As a young model for Eaton’s catalogues, Claire Gourley always looked like a million bucks. She still does. Coiffed, stylishly dressed and with impeccable social graces, she’s so elegant and graceful that initially you might not notice two things about her. First, she was born without a right hand. Second, she’s in the middle stages of Alzheimer’s disease.
Claire, 82, lives in the Reminiscence neighbourhood of Thorne Mill on Steeles in Thornhill, Ontario. All residents in that secure 30-suite section of the seniors’ building have Alzheimer’s or another memory impairment. Claire doesn’t remember where she went to school (she was the youngest person to be admitted to the University of Toronto, at age 14), what career she had (she was a social worker with the Children’s Aid Society), or particulars of her family life (she’s a widow with three sons), but she can recount in great detail the first time her parents put her in a ballet class to help boost her selfesteem. “The other girls said, ‘What’s wrong with your hand?’” Claire recalls. “I went home and cried. But soon the teachers were asking me if I would help teach the younger children. It was wonderful!”
Claire’s years of modelling and dance recitals set the stage for a lifelong appreciation of fitness— especially good posture. “I hate to see people like this,” she says, demonstrating by slumping in her chair. With infectious enthusiasm, she often tries to gently motivate other residents to sit up straight or take part in activities. “Some of them don’t like it, though,” she says, laughing, “so I have to be careful!” Limber and supple, she excels at Wii bowling, mimics the steps on TV’s “Dancing With The Stars,” and does full leg extensions during the group exercise classes.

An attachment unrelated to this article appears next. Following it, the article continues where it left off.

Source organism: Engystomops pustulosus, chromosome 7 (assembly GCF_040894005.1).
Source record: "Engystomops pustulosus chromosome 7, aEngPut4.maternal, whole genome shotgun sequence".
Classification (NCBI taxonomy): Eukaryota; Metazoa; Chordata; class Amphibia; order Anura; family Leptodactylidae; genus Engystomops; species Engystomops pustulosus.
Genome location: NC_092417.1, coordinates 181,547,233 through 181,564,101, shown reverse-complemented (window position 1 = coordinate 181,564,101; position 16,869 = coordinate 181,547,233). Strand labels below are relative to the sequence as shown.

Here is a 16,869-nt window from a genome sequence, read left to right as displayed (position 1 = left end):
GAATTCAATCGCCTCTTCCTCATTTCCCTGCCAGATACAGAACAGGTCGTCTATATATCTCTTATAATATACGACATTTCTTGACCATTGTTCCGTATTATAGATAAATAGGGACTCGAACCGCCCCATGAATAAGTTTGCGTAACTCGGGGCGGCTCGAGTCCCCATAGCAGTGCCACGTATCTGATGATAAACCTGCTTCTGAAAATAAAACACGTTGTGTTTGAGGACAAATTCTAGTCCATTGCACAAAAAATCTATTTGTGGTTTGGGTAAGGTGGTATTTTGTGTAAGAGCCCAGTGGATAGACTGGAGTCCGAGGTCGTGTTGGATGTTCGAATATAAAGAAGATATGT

Although Claire is a whiz at word games, she increasingly has to search for words to express herself and requires reminders to go to meals and activities. As her needs increase, so will the level of care, as the facility can accommodate a wide range of needs, from independent living to hospice care. And Claire’s loved ones appreciate not only the luxurious surroundings and stimulating programs available to her, but the support offered to families, including information sessions and speakers brought in by the Alzheimer Society of Canada and monthly support groups.